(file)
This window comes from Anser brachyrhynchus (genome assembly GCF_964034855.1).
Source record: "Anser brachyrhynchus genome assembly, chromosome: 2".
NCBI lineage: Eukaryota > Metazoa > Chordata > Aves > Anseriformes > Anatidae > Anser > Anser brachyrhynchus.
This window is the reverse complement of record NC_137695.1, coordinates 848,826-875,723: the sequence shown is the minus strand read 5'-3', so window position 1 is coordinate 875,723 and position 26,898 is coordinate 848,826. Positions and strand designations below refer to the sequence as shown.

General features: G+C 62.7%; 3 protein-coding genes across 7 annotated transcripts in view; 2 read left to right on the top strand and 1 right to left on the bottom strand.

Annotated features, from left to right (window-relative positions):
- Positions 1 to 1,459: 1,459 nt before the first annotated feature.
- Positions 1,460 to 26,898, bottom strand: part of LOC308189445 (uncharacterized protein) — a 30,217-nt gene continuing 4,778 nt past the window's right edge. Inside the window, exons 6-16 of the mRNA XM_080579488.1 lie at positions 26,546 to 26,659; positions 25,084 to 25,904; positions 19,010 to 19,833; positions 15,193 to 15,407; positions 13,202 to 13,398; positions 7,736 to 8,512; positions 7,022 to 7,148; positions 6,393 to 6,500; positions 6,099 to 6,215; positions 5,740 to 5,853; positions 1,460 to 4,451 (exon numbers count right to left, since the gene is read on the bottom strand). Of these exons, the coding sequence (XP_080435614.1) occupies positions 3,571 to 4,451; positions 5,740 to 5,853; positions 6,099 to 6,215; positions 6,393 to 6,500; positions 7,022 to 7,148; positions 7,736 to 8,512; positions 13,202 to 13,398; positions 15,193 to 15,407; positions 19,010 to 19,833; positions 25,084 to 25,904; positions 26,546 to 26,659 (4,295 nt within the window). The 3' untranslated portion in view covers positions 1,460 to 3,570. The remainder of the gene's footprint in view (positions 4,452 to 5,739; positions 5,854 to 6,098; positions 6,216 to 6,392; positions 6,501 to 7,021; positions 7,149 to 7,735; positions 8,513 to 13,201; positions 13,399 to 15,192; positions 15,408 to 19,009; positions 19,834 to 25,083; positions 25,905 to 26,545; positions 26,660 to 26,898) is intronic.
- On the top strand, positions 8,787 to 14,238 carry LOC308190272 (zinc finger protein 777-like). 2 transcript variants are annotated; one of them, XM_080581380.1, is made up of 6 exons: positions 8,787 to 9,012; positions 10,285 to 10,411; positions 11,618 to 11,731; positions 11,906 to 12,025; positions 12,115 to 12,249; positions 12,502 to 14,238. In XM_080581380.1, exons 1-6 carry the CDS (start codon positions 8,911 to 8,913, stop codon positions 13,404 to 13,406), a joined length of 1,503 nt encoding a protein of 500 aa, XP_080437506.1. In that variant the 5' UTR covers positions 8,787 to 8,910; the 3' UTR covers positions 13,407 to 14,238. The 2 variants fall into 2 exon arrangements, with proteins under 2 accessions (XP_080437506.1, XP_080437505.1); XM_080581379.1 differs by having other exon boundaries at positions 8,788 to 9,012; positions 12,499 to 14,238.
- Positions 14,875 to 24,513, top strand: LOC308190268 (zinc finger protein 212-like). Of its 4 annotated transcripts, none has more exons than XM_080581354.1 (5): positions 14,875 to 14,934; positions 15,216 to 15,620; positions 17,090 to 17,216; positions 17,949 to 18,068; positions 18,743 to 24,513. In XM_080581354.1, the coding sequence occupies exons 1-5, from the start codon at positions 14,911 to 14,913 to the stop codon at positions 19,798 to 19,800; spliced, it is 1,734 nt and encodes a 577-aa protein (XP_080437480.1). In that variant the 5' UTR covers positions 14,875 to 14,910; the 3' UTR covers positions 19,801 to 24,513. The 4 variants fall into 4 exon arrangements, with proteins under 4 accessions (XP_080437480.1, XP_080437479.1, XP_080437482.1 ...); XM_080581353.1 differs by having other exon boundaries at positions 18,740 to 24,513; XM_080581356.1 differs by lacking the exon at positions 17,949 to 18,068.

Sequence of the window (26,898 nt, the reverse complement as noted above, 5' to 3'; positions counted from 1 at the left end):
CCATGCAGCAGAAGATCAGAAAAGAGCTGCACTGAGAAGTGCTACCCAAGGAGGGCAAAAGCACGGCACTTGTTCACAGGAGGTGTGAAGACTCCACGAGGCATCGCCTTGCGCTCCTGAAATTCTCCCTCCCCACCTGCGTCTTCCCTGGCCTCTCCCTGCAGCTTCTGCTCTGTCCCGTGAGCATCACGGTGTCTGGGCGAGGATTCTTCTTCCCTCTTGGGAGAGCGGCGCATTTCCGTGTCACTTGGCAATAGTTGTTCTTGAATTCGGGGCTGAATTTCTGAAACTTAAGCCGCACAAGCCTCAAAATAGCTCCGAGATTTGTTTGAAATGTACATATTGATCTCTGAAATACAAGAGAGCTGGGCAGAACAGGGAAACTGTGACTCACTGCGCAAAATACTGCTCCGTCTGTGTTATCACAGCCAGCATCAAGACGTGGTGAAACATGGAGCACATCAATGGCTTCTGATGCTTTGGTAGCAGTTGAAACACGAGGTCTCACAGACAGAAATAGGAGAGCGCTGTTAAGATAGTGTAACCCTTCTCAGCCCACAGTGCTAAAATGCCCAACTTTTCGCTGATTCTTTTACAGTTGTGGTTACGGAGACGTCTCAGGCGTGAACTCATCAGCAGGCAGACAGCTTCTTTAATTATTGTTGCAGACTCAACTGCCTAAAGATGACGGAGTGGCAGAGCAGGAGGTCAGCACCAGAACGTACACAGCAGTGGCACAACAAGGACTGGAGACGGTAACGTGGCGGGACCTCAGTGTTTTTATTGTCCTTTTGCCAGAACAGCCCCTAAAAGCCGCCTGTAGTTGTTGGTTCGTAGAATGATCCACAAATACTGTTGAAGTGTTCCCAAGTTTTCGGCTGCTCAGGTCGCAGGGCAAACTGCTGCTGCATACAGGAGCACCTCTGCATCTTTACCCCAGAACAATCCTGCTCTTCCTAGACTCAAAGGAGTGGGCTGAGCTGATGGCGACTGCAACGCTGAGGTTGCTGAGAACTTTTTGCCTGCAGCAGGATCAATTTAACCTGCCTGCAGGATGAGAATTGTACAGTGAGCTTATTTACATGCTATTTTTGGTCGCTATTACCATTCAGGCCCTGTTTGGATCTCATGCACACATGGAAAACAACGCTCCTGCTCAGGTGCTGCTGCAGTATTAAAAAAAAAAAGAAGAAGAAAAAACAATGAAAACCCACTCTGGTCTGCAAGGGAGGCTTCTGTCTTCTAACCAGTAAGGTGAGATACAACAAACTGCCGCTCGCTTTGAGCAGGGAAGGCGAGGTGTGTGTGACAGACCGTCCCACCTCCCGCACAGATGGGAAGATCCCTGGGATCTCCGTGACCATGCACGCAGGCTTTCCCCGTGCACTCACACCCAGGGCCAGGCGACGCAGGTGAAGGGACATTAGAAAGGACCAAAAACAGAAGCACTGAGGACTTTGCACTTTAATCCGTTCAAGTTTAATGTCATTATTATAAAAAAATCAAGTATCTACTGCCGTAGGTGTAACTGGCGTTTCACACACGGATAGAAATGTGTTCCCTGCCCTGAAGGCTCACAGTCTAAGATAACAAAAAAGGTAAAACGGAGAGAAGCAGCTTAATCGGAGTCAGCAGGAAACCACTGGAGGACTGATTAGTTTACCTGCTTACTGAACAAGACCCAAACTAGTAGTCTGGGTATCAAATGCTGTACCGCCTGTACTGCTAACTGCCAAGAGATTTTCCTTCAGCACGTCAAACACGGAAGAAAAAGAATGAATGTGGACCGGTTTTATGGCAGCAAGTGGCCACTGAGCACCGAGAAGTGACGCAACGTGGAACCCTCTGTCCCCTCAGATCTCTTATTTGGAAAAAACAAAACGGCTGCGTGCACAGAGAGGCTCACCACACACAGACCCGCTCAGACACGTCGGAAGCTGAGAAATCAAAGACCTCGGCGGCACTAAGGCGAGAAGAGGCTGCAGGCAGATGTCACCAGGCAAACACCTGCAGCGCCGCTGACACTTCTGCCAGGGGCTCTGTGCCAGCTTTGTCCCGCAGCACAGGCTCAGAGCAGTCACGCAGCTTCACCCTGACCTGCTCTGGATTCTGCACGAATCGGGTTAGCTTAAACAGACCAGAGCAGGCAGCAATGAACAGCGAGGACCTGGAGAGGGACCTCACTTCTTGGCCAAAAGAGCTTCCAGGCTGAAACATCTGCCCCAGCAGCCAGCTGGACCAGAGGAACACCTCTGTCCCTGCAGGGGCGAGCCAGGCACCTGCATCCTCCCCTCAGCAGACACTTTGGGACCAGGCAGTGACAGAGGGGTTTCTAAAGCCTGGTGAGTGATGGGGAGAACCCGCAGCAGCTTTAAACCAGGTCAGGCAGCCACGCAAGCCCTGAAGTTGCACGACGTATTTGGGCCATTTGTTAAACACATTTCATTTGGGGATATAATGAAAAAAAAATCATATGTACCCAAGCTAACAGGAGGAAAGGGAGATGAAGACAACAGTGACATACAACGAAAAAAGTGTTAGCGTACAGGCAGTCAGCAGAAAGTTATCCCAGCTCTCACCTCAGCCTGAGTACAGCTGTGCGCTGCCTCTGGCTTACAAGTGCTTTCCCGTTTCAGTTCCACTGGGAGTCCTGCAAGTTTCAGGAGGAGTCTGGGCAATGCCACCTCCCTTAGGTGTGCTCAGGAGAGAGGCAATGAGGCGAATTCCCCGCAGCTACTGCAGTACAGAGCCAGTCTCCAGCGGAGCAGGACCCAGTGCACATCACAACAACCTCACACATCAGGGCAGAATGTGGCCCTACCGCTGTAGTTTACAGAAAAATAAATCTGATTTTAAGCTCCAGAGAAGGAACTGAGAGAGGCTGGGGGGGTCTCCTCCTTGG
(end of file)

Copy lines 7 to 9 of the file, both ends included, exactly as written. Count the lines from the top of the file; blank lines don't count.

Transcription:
- Positions 1 to 1,459: 1,459 nt before the first annotated feature.
- Positions 1,460 to 26,898, bottom strand: part of LOC308189445 (uncharacterized protein) — a 30,217-nt gene continuing 4,778 nt past the window's right edge. Inside the window, exons 6-16 of the mRNA XM_080579488.1 lie at positions 26,546 to 26,659; positions 25,084 to 25,904; positions 19,010 to 19,833; positions 15,193 to 15,407; positions 13,202 to 13,398; positions 7,736 to 8,512; positions 7,022 to 7,148; positions 6,393 to 6,500; positions 6,099 to 6,215; positions 5,740 to 5,853; positions 1,460 to 4,451 (exon numbers count right to left, since the gene is read on the bottom strand). Of these exons, the coding sequence (XP_080435614.1) occupies positions 3,571 to 4,451; positions 5,740 to 5,853; positions 6,099 to 6,215; positions 6,393 to 6,500; positions 7,022 to 7,148; positions 7,736 to 8,512; positions 13,202 to 13,398; positions 15,193 to 15,407; positions 19,010 to 19,833; positions 25,084 to 25,904; positions 26,546 to 26,659 (4,295 nt within the window). The 3' untranslated portion in view covers positions 1,460 to 3,570. The remainder of the gene's footprint in view (positions 4,452 to 5,739; positions 5,854 to 6,098; positions 6,216 to 6,392; positions 6,501 to 7,021; positions 7,149 to 7,735; positions 8,513 to 13,201; positions 13,399 to 15,192; positions 15,408 to 19,009; positions 19,834 to 25,083; positions 25,905 to 26,545; positions 26,660 to 26,898) is intronic.
- On the top strand, positions 8,787 to 14,238 carry LOC308190272 (zinc finger protein 777-like). 2 transcript variants are annotated; one of them, XM_080581380.1, is made up of 6 exons: positions 8,787 to 9,012; positions 10,285 to 10,411; positions 11,618 to 11,731; positions 11,906 to 12,025; positions 12,115 to 12,249; positions 12,502 to 14,238. In XM_080581380.1, exons 1-6 carry the CDS (start codon positions 8,911 to 8,913, stop codon positions 13,404 to 13,406), a joined length of 1,503 nt encoding a protein of 500 aa, XP_080437506.1. In that variant the 5' UTR covers positions 8,787 to 8,910; the 3' UTR covers positions 13,407 to 14,238. The 2 variants fall into 2 exon arrangements, with proteins under 2 accessions (XP_080437506.1, XP_080437505.1); XM_080581379.1 differs by having other exon boundaries at positions 8,788 to 9,012; positions 12,499 to 14,238.